The Usefulness of Ultrasound During Pregnancy
Ultrasound is a non-invasive imaging technique that allows clinicians to see inside the body without invasive equipment or surgery. Its versatile diagnostic capabilities make it a vital tool during pregnancy. In addition to monitoring normal fetal development, ultrasound is used to detect abnormalities that may pose a risk to the health of the mother and/or her unborn baby.
According to the Family Doctor, a fetus undergoes several pivotal developments in the second trimester of pregnancy. An array of conditions can manifest during this period of significant fetal growth. Ultrasound enables clinicians to identify red flags early and intervene before they develop into more serious issues.
Ultrasound is also one of the safest imaging modalities available. Unlike X-rays or PET scans, Ultrasound does not produce any harmful radiation. Instead, it uses gentle sound waves that pose no threat to a developing fetus or pregnant mother. As a result, clinicians can monitor a pregnancy from start to finish in a completely safe and harmless manner.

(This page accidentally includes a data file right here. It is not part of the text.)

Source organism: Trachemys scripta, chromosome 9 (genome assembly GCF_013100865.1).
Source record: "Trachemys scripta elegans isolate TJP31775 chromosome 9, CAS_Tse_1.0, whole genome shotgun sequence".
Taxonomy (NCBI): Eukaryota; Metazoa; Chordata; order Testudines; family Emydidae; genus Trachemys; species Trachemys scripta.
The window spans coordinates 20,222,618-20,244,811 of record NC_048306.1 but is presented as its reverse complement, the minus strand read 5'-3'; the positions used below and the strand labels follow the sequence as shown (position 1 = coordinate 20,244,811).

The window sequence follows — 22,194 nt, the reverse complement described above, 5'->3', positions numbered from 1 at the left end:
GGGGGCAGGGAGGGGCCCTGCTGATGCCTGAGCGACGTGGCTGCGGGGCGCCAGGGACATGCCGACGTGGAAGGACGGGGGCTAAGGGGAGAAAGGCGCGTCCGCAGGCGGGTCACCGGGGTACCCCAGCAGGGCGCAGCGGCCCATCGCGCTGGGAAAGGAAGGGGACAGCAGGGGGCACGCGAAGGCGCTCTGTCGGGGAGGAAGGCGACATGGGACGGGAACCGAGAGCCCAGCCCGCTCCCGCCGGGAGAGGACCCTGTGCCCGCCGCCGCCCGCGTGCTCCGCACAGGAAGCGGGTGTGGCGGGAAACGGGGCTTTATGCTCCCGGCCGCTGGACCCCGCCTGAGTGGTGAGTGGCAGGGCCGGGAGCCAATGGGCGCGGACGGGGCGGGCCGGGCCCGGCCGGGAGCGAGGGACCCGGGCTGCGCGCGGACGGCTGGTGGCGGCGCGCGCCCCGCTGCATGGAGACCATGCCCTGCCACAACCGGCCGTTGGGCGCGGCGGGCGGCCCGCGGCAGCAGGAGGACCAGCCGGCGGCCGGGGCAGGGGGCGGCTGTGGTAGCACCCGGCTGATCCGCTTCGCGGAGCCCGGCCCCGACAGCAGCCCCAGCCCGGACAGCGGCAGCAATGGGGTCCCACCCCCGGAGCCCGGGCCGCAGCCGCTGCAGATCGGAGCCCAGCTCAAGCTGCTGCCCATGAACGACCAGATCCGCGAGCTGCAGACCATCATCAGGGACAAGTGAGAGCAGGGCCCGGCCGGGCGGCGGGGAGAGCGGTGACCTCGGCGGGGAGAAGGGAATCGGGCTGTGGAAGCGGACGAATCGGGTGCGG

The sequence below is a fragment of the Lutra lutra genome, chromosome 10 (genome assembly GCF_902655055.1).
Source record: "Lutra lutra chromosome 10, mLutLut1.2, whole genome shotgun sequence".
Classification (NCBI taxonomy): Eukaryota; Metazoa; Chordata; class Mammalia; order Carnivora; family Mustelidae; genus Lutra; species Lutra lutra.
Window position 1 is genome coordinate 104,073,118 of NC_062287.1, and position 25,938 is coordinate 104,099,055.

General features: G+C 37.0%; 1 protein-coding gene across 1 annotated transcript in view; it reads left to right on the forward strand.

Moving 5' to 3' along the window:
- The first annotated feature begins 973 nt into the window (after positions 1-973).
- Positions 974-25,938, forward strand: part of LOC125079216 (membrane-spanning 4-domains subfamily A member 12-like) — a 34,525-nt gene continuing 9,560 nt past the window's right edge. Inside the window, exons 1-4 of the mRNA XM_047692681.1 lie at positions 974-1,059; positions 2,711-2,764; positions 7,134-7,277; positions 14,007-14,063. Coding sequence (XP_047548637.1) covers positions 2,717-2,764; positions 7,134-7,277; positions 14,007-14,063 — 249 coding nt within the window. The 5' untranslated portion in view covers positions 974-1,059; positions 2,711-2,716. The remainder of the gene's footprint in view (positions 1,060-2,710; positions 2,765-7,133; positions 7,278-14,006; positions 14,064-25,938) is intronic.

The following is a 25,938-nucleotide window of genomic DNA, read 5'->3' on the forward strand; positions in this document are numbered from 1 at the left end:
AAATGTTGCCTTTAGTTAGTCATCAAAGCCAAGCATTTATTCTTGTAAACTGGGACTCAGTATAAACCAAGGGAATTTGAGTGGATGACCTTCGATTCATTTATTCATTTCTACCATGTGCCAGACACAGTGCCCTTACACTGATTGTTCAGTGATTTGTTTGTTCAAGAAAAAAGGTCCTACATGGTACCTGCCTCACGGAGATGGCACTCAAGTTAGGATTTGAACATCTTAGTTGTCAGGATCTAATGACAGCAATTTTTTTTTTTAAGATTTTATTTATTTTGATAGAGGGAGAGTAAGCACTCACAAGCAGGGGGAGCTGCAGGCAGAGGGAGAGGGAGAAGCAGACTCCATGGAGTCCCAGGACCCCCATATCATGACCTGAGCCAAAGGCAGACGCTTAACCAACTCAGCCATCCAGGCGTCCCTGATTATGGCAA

Visualizing Fetal Development with an Ultrasound
The safe and non-invasive nature of ultrasound imaging makes it the preferred apparatus for visualizing fetal development. An ultrasound image, also called a sonogram, is captured by a transducer that emits high-frequency sound waves. The sound waves penetrate the patient and bounce off of their internal anatomy to produce a picture of the inside of the body a physician or sonographer can examine. For most patients, the imaging process does not cause pain or side effects.